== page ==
Why Is China Stockpiling Millions of Barrels of OIl?

With oil prices in a free fall, China seems to be stepping up its efforts to create a generous oil stockpile. This article discusses current state of oil stockpiling in China and its possible effect on the Chinese economy.

A global glut of oil supply has driven down oil prices. From peak levels in June 2014, the Brent crude oil price has fallen by around 50 percent. (Related Understanding Benchmark Oils: Brent Blend, WTI and Dubai). The Organization of Petroleum Exporting Countries (OPEC) nations are not reducing output, which is contributing to oversupply. Oil supply from fracking has further pushed down prices. (Related: How Does Fracking Affect Oil Prices)
Oil Stockpiling in China

China, among the world’s largest oil consumers, seems to be making the most of the situation by stockpiling oil to increase its reserves.

China does not publicly release much petroleum-related data, but a few available details point to increased Chinese stockpiling:

    A Reuters report suggests that China currently holds strategic petroleum reserves (SPR) equivalent to 30 days of imports.  The Chinese government is further planning, “to build reserves of around 600 million barrels, or about 90 days of imports.”
    Futuresmag reports that ChinaOil, a unit of country’s biggest energy company, bought a record 23.5 million barrels of Middle East crude on a Singapore trading platform in October 2014.
    Bloomberg reports that between January and September of 2014, “China bought about 440,000 barrels a day more crude than it consumed.” Bloomberg calculated the surplus by deducting the quantity processed by Chinese refineries from the total of imports and domestic production.

Historical Instance of Similar Oil Stockpiling:

The October 1973 to March 1974 Arab oil embargo period resulted in oil prices quadrupling, leading to multiple consequences on the global economy. While OPEC nations benefitted from the jump in prices, the U.S. economy suffered. This paved the way for the United States to form its first strategic petroleum reserves (SPR) in 1977. According to latest available data from the U.S. Energy Information Administration, the U.S. strategic petroleum reserve stands at around 690 million barrels which is sufficient to fulfill 37 days of the nation’s oil demand. This reserve, as well as oil from domestic fracking, affords the United States some energy security.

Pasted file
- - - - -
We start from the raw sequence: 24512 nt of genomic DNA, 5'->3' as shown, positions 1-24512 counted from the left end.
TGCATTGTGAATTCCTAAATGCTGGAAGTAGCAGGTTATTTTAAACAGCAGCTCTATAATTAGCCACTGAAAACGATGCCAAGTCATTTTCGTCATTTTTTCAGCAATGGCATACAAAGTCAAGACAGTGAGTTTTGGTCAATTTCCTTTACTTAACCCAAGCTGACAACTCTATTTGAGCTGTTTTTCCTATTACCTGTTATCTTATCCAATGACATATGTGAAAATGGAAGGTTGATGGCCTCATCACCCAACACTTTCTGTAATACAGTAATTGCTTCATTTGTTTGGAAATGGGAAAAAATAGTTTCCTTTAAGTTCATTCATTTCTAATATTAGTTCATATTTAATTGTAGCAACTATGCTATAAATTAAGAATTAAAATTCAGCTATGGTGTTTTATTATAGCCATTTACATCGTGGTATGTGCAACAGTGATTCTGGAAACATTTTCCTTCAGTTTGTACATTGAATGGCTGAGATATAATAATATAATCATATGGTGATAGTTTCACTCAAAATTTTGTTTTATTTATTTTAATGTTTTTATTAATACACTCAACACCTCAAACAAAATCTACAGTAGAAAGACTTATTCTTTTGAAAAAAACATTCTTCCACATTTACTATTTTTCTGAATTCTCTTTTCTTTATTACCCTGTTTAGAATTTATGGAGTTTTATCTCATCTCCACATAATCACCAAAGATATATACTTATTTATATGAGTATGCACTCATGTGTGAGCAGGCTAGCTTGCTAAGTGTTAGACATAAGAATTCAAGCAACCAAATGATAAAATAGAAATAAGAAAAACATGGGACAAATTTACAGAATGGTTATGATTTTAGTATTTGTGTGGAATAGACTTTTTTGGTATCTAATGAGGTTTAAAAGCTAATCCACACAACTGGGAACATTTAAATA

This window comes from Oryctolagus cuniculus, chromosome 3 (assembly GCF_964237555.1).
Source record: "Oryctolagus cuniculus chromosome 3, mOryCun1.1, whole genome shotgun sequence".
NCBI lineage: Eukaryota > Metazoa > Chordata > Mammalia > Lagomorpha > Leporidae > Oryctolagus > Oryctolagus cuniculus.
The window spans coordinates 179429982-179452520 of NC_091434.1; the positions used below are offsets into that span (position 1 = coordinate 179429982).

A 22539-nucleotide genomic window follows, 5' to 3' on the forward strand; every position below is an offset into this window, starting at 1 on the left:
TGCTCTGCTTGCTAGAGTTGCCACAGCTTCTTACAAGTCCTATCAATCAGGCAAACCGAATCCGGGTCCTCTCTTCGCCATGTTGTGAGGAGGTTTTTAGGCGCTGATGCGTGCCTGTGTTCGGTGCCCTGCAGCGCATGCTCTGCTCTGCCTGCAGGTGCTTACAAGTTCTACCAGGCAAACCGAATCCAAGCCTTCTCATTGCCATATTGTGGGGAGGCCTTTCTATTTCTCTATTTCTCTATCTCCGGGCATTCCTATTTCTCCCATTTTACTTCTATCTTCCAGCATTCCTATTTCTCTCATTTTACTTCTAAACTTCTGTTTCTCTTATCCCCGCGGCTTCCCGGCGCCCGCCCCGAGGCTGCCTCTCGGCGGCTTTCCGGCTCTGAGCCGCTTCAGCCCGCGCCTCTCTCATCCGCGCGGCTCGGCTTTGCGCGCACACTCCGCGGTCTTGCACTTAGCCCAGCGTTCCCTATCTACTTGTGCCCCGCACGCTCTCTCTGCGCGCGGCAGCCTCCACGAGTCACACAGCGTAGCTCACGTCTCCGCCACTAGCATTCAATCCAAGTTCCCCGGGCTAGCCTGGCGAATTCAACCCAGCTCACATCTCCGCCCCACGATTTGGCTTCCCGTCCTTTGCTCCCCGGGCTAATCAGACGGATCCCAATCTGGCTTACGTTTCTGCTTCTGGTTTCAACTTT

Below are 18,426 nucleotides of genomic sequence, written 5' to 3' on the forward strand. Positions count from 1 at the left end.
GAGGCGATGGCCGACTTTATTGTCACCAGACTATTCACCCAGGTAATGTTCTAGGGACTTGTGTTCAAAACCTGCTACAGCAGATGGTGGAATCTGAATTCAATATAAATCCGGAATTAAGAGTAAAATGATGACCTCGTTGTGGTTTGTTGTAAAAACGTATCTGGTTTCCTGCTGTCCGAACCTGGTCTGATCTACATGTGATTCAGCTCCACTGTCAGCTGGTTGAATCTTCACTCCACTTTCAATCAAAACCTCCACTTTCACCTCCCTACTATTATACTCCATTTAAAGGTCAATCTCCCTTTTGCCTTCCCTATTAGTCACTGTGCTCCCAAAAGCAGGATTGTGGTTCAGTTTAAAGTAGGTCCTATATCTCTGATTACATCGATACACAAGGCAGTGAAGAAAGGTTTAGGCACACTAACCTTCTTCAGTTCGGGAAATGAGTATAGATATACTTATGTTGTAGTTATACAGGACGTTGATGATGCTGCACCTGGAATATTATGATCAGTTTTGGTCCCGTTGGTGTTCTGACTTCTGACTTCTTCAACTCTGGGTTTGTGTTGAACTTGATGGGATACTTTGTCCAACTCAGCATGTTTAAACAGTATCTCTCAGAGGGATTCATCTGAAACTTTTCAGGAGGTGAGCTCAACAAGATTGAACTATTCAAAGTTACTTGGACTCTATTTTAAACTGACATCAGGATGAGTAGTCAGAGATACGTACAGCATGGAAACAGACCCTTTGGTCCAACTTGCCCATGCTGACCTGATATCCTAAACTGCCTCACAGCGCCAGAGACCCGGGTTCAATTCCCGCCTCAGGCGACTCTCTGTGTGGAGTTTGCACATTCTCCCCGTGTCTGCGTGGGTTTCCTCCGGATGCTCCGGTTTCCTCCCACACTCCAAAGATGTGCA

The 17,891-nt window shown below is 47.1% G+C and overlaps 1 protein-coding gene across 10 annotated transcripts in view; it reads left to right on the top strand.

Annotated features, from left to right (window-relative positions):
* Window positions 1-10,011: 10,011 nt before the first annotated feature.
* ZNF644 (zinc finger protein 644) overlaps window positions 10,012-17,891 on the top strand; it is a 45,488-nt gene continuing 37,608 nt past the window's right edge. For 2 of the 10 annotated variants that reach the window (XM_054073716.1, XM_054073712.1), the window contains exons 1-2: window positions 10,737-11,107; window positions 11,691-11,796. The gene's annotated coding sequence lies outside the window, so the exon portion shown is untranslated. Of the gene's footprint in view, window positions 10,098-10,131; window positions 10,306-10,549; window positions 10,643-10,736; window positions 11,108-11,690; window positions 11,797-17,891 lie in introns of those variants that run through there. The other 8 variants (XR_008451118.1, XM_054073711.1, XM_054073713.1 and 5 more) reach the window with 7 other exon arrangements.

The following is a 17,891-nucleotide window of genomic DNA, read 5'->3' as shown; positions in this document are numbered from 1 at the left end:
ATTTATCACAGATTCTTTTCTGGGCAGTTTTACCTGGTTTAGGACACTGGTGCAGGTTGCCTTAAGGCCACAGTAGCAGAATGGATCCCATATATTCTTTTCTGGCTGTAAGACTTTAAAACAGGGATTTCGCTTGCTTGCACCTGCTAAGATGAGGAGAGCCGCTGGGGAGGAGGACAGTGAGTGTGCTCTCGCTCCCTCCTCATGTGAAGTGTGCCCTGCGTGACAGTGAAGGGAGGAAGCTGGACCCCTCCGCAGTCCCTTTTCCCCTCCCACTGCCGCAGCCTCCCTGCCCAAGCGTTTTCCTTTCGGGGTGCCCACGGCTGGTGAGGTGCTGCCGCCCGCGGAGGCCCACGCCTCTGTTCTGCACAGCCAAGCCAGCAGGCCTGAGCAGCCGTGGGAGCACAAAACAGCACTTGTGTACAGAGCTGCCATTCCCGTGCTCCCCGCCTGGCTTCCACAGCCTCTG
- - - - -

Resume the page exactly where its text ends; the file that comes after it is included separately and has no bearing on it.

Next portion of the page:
How Chinese Oil Stockpiling Affects the Chinese Economy

China’s oil stockpiling goals appear to be following the U.S. strategy. China is a net importer of oil, so building the stockpile during periods of low oil prices makes sense.

The big challenge facing present day China is the slow economic growth indicated by the recent figures. The Chinese GDP is expected to decline to 7.3 percent in 2015, the lowest level since 1990. Chinese authorities appear to be trying to boost growth by investing in large public building projects. Aided in part by the declining oil prices, China has embarked on a massive $1.1 trillion spending spree spread across more than 300 infrastructure and energy sector projects in 2015. China will likely spend another half trillion in 2016.

Declining energy costs will mean higher incomes and savings for Chinese individuals, businesses, and the government. More disposable income will improve confidence in business and the economy. This may lead to more investments, business expansions, and growth across different layers of economy at a national level.

Historical observations shows that especially in a large oil importing country like China, lower oil prices lead to interest rate cuts. This means easy availability of capital to individual borrowers, investors, entrepreneurs, businesses, and even foreign investors. More easy capital may open up new business frontiers and markets by relaxing monetary and fiscal policies. This can further instill confidence in the national economy and can lead to a cascading effect across multiple sectors.

National energy security, built in part from increasing oil reserves, will act as a strong measure to provide the much needed support to economic reforms and can pave the way for much needed economic stimulus in China.

The Bottom Line

Falling oil prices provide an excellent opportunity for China to build it oil reserves and increase its energy security. However, only lower priced oil with oversupply will not assist in dismantling the slow and government controlled structural framework, which has been identified as major hurdle in Chinese economic development. Chinese authorities may need to expedite decision making, especially for investments and economic reforms, which will help it achieve the maximum, much beyond the current state of being known as another low cost manufacturing hub. Building expected levels of oil reserves will take long time, and interim fluctuations in oil prices may also act as deterrent to China's plans.

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